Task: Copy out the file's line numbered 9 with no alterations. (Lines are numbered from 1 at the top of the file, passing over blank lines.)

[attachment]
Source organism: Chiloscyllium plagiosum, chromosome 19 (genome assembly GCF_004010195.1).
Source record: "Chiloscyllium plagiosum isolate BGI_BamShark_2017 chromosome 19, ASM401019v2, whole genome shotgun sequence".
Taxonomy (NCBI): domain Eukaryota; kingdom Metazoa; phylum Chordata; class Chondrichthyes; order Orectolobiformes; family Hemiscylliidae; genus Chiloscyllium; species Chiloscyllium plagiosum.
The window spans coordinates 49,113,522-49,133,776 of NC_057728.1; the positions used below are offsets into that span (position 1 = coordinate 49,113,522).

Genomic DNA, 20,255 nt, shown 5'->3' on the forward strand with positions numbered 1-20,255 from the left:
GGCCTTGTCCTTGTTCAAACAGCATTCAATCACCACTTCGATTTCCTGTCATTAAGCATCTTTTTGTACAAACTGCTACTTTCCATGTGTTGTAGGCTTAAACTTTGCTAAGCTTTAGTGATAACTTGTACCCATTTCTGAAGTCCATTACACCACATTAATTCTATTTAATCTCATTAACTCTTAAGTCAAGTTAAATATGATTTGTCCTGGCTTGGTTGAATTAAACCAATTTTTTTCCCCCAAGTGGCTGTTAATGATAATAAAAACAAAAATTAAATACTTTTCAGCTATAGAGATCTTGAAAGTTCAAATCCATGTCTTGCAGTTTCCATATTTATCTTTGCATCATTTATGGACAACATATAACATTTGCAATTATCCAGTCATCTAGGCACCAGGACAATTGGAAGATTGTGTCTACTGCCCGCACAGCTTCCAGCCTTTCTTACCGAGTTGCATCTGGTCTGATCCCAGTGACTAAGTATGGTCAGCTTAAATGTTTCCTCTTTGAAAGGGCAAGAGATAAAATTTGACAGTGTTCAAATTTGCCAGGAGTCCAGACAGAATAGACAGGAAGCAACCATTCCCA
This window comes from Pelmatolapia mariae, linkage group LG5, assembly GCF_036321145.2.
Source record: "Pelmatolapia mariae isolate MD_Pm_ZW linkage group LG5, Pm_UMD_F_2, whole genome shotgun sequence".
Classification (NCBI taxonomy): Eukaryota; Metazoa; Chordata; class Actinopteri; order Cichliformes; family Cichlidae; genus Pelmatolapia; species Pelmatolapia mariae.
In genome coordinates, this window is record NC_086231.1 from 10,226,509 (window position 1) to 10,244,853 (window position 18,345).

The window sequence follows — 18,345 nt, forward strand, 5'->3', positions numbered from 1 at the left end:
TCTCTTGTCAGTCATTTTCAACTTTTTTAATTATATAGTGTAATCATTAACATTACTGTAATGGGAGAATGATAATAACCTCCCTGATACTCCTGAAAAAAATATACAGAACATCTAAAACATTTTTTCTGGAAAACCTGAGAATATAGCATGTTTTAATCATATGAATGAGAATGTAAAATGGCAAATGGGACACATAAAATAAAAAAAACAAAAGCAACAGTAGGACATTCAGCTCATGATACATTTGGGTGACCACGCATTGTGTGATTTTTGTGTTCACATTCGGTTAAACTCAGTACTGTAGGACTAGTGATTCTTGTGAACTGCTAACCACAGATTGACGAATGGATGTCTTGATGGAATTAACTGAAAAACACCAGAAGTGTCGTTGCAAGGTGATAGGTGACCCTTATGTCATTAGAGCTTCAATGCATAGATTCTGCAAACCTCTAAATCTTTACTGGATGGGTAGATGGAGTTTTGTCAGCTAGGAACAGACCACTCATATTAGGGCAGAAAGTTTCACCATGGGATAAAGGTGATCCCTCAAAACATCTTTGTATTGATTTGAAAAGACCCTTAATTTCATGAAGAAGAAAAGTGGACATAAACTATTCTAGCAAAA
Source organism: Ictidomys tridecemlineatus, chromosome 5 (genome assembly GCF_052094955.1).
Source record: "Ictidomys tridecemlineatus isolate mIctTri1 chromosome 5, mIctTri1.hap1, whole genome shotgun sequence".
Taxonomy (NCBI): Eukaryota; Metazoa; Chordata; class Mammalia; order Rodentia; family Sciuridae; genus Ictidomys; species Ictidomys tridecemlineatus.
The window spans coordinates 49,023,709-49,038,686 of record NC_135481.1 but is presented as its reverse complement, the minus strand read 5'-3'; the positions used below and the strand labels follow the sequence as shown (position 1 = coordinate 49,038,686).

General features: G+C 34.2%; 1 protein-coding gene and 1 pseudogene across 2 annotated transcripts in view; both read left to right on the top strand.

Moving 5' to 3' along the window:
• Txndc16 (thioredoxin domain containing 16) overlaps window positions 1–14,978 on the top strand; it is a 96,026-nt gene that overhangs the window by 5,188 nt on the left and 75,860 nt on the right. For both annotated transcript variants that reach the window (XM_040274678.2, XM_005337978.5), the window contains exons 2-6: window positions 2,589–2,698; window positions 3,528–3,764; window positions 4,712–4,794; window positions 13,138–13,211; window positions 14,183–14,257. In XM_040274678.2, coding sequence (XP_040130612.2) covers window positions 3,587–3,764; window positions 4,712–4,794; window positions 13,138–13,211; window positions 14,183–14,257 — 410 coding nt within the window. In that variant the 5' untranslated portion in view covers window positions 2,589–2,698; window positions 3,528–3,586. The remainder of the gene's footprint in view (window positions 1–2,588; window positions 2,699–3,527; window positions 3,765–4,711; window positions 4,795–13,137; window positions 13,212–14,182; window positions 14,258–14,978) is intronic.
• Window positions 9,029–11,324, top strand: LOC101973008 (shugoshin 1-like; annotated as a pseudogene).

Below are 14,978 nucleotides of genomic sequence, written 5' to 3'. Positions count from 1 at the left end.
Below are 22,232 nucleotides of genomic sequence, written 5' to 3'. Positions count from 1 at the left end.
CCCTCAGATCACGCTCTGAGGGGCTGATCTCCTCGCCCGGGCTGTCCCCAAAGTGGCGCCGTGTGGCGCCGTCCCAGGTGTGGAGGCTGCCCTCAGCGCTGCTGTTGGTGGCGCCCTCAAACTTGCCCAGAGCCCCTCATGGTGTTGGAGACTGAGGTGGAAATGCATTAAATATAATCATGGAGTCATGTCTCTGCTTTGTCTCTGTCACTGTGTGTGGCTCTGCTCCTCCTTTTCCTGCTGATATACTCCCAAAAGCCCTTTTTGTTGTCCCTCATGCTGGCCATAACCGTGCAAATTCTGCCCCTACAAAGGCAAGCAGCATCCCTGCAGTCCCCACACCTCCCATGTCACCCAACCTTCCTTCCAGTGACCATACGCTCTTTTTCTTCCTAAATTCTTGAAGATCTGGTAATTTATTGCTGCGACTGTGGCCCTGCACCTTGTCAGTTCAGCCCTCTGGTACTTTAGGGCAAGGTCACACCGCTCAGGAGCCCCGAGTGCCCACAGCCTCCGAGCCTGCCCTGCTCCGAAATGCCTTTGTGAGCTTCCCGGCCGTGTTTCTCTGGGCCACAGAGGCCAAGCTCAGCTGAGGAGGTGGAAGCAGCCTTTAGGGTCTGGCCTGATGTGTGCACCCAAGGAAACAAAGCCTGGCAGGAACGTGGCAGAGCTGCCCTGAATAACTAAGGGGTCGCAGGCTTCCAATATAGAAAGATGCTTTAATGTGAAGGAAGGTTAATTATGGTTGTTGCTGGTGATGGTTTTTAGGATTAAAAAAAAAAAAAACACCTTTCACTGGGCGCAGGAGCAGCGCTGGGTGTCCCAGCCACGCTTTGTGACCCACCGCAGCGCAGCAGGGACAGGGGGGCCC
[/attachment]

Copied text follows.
Classification (NCBI taxonomy): Eukaryota; Metazoa; Chordata; class Actinopteri; order Cichliformes; family Cichlidae; genus Pelmatolapia; species Pelmatolapia mariae.